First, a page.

Organisations representing medical doctors, medical schemes, and medical scheme administrators, have expressed deep concerns over a guideline by the Health Professions Council of South Africa (HPCSA) relating to telemedicine. The guideline was released by the HPCSA on Thursday (see Med Brief Africa report).
In an open letter protesting the guideline – and asking for the HPCSA to immediately review its decision –the organisations say the HPCSA is maintaining a baseless view that doctors can only consult with patients remotely using telemedicine technology if they have a pre-existing relationship with the patient they are consulting. The only exception is for consultations conducted by mental health professionals.
The HPCSA says the existing guideline has been amended for the period of the COVID-19 pandemic, and will cease to apply once it is over.
However, the South African Medical Association, the Board of Healthcare Funders, the Health Funders Association, the South African Private Practitioners Forum, the South African Society of Anesthesiologists, the United Forum of Family Practitioners, and the IPA Foundation, say the guideline is wrong and dangerous.
“There is no rational basis for the guideline. The HPCSA has not presented any facts or evidence nor has it explained the basis for maintaining its position. Why would a doctor need a prior relationship with a patient to give advice about the coronavirus?” asks Dr Angelique Coetzee, Chairperson of SAMA, on behalf of the group of bodies.
The group also maintains that the position by the HPCSA is incongruent with telemedicine regulations across the globe. It notes: “Every country we are aware of is actively encouraging tele consultations to protect the health of their critically needed front-line medical doctors, as well as to prevent patients from unnecessary travel and exposure to potential cross-contamination and infection.”
In addition the organisations say the guideline creates an immediate and material risk for doctors in the country.
“Instead of being able to provide sound advice remotely, they are being forced to see patients in person. By removing infected doctors from the front-line of healthcare delivery, this ruling will also lead to the weakening of our healthcare system as a whole, precisely at the time when we should be doing everything in our power to strengthen it,” the group says.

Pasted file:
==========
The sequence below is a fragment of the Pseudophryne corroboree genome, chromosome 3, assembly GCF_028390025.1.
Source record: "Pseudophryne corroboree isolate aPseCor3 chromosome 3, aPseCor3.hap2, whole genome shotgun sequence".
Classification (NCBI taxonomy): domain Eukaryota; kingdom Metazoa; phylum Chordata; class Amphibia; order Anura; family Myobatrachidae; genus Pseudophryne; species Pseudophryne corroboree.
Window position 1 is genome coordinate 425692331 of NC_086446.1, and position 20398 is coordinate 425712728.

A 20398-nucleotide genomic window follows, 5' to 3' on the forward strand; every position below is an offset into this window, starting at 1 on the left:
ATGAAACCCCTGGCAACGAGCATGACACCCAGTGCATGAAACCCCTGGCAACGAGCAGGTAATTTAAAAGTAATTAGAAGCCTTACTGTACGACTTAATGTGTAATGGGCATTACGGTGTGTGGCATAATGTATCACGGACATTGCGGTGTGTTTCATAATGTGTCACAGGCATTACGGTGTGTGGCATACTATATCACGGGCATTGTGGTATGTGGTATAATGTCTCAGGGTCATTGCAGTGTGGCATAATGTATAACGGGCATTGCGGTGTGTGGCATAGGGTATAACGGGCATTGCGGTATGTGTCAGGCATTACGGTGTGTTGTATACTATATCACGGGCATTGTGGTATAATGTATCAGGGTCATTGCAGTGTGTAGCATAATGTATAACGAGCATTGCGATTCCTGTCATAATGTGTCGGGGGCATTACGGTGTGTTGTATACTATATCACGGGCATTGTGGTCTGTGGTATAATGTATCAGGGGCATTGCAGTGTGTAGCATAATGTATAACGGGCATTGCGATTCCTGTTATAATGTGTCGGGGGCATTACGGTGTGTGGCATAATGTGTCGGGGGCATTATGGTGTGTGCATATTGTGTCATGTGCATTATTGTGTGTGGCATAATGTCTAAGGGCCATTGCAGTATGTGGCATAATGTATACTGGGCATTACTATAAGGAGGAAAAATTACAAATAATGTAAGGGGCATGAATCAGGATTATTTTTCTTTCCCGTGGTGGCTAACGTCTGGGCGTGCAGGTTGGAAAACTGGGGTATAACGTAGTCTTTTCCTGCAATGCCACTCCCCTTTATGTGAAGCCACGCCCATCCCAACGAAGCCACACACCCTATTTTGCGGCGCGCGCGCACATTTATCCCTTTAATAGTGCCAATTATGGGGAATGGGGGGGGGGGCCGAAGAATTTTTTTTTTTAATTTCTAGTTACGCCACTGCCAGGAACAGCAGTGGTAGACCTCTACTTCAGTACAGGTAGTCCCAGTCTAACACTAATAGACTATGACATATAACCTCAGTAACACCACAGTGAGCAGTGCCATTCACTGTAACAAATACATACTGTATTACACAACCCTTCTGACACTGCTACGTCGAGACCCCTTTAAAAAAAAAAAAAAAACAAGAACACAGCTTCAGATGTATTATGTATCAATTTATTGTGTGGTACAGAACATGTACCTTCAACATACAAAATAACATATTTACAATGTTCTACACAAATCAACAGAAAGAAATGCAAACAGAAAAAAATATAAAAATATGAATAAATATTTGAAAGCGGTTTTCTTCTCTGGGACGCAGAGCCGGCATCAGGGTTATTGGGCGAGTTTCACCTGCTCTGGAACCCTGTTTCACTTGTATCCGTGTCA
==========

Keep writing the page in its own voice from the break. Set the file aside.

Among the other issues the group have with the guideline is that it:
· Creates risk for patients who should stay indoors and comply with the national lockdown, rather than risk travelling to see a doctor who may have a roomful of sick patients,
· Perpetuates the deep inequalities in the healthcare system by not allowing patients who, because of long-standing financial and structural barriers in the country’s health system, have not had the opportunity to establish pre-existing relationships with doctors who are willing to offer their services to them,
· Dramatically restricts the reach of doctors who want to offer their clinical expertise and services beyond their existing patient base at this crucial time,
· Reduces access to healthcare and undermines the ability of doctors to earn income as patients would rather not consult doctors in-person for fear of infection during this outbreak. The knock-on effects of this on overall public health will be severe.
· Appears to contradict statements by both President Ramaphosa and Health Minister Mkhize who have advocated the use of telemedicine in the fight against the disease, and,
· Is in stark contrast to the guidelines released yesterday for Allied Health Professionals which allow unfettered use of telemedicine for these healthcare professionals.
“We do not understand why allied health professional are allowed to use telemedicine but medical doctors are restricted to do so?” the letter asks.
The organisations are demanding that the HPCSA change the guideline for medical doctors with immediate effect during the COVID-19 pandemic relating to telemedicine. It has also calls on the HPCSA to thoroughly review its position on telemedicine once the pandemic is over, and to allow doctors to consult virtually as and when they believe it appropriate, as is the case in most other countries.
SOURCE: SAMA Communications